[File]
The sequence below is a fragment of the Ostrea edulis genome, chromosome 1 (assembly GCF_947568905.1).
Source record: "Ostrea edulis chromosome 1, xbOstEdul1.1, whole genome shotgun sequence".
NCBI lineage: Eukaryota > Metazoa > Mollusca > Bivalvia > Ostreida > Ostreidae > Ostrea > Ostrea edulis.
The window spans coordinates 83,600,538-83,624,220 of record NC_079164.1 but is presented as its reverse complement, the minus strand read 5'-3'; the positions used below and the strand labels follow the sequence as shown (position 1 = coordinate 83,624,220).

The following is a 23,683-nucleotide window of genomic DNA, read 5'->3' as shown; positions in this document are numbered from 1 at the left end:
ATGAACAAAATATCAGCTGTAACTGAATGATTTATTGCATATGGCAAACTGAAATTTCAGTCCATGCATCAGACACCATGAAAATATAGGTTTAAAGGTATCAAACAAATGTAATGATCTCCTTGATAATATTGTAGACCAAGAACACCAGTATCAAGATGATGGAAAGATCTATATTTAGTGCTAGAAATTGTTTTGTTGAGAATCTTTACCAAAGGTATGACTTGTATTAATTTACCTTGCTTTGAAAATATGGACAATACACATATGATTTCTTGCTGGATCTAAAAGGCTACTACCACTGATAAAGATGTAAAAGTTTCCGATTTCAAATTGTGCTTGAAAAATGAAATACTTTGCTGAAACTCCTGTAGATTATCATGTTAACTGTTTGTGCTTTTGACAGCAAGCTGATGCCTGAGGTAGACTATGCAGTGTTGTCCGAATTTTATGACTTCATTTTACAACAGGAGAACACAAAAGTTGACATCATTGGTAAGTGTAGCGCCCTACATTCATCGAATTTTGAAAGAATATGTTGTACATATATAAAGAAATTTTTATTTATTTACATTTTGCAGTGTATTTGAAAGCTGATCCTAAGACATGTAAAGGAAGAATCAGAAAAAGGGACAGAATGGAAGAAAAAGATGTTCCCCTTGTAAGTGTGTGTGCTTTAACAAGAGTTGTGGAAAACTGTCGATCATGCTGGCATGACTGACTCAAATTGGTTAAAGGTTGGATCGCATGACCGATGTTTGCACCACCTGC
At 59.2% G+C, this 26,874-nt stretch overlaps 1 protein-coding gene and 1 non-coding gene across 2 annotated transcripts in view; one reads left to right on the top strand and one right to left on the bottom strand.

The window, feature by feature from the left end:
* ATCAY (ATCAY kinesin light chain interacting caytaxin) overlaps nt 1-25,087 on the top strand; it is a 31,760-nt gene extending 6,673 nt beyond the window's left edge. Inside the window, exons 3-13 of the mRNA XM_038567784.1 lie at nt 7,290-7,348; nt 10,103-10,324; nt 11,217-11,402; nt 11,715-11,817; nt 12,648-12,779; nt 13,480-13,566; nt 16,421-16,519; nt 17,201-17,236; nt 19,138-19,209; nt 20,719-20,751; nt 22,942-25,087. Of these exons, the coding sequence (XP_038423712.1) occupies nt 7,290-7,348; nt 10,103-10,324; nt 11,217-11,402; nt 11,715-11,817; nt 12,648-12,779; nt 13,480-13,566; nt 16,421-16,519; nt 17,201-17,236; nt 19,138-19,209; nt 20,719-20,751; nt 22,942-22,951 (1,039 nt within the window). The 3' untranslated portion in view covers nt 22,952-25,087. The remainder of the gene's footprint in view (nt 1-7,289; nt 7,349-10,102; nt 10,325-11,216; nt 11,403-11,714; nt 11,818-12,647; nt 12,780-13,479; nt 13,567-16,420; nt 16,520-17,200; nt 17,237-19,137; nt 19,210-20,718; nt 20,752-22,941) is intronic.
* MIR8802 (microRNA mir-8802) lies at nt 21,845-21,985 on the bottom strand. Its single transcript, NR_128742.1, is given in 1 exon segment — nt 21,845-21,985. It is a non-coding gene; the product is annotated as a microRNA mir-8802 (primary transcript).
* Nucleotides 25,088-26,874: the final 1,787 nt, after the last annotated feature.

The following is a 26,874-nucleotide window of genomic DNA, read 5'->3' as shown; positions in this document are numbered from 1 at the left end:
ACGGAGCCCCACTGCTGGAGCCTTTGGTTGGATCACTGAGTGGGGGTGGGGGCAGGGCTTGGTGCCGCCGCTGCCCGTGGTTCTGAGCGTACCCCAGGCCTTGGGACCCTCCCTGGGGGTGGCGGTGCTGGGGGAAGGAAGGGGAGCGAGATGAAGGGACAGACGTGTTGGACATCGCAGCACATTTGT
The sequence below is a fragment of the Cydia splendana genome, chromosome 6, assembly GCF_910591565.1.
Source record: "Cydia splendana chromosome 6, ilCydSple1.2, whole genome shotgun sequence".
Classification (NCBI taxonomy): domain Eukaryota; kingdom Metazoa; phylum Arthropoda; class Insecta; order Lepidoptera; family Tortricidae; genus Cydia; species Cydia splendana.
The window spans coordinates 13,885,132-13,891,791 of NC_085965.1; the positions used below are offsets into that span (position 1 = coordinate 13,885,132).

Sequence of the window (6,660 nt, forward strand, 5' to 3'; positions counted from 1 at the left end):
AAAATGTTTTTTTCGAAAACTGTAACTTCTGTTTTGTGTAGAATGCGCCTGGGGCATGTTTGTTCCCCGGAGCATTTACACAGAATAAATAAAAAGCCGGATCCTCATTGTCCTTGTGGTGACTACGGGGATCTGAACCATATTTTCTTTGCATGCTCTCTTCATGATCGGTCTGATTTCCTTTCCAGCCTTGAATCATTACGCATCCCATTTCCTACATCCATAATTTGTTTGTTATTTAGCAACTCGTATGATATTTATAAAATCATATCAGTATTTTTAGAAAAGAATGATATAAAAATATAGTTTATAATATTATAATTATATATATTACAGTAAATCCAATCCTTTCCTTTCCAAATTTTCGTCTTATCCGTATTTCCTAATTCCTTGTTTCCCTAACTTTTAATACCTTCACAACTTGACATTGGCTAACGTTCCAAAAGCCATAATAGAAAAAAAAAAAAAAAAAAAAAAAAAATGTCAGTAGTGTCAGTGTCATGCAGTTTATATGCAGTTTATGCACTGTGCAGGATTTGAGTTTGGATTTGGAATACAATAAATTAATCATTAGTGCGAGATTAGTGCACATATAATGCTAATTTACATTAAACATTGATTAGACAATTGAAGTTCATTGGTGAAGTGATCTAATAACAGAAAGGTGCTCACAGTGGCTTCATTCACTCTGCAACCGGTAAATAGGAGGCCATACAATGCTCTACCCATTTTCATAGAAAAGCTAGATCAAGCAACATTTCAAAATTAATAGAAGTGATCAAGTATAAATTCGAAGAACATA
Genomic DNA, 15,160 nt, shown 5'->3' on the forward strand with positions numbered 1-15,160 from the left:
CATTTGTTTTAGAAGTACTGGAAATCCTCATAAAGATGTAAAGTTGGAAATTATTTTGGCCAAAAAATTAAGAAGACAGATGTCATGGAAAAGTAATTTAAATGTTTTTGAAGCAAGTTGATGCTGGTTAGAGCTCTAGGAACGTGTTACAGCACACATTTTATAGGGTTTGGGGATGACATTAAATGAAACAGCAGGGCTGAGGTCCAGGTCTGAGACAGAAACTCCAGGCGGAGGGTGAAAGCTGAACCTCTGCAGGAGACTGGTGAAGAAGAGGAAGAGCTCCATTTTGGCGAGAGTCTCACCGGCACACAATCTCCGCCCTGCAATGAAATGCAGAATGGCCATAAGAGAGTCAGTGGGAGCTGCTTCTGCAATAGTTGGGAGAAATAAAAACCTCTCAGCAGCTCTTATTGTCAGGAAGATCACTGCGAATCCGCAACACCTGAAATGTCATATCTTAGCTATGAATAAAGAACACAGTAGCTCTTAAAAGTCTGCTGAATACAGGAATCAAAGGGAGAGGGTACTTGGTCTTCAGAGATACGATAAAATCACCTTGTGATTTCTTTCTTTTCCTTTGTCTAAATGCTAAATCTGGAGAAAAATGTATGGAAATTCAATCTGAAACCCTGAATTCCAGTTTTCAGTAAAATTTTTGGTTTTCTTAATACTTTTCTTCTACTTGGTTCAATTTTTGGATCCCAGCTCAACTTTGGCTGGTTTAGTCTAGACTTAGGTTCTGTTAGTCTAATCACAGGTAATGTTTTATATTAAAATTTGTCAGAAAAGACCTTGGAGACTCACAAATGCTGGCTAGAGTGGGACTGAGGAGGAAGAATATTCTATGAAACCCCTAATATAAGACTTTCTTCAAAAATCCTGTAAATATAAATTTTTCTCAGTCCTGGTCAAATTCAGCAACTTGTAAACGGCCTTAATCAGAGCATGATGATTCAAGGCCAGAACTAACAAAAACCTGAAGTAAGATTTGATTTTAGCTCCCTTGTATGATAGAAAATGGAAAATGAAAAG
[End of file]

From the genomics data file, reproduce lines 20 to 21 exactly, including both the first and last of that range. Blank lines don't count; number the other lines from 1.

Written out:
Genomic DNA, 15,160 nt, shown 5'->3' on the forward strand with positions numbered 1-15,160 from the left:
CATTTGTTTTAGAAGTACTGGAAATCCTCATAAAGATGTAAAGTTGGAAATTATTTTGGCCAAAAAATTAAGAAGACAGATGTCATGGAAAAGTAATTTAAATGTTTTTGAAGCAAGTTGATGCTGGTTAGAGCTCTAGGAACGTGTTACAGCACACATTTTATAGGGTTTGGGGATGACATTAAATGAAACAGCAGGGCTGAGGTCCAGGTCTGAGACAGAAACTCCAGGCGGAGGGTGAAAGCTGAACCTCTGCAGGAGACTGGTGAAGAAGAGGAAGAGCTCCATTTTGGCGAGAGTCTCACCGGCACACAATCTCCGCCCTGCAATGAAATGCAGAATGGCCATAAGAGAGTCAGTGGGAGCTGCTTCTGCAATAGTTGGGAGAAATAAAAACCTCTCAGCAGCTCTTATTGTCAGGAAGATCACTGCGAATCCGCAACACCTGAAATGTCATATCTTAGCTATGAATAAAGAACACAGTAGCTCTTAAAAGTCTGCTGAATACAGGAATCAAAGGGAGAGGGTACTTGGTCTTCAGAGATACGATAAAATCACCTTGTGATTTCTTTCTTTTCCTTTGTCTAAATGCTAAATCTGGAGAAAAATGTATGGAAATTCAATCTGAAACCCTGAATTCCAGTTTTCAGTAAAATTTTTGGTTTTCTTAATACTTTTCTTCTACTTGGTTCAATTTTTGGATCCCAGCTCAACTTTGGCTGGTTTAGTCTAGACTTAGGTTCTGTTAGTCTAATCACAGGTAATGTTTTATATTAAAATTTGTCAGAAAAGACCTTGGAGACTCACAAATGCTGGCTAGAGTGGGACTGAGGAGGAAGAATATTCTATGAAACCCCTAATATAAGACTTTCTTCAAAAATCCTGTAAATATAAATTTTTCTCAGTCCTGGTCAAATTCAGCAACTTGTAAACGGCCTTAATCAGAGCATGATGATTCAAGGCCAGAACTAACAAAAACCTGAAGTAAGATTTGATTTTAGCTCCCTTGTATGATAGAAAATGGAAAATGAAAAG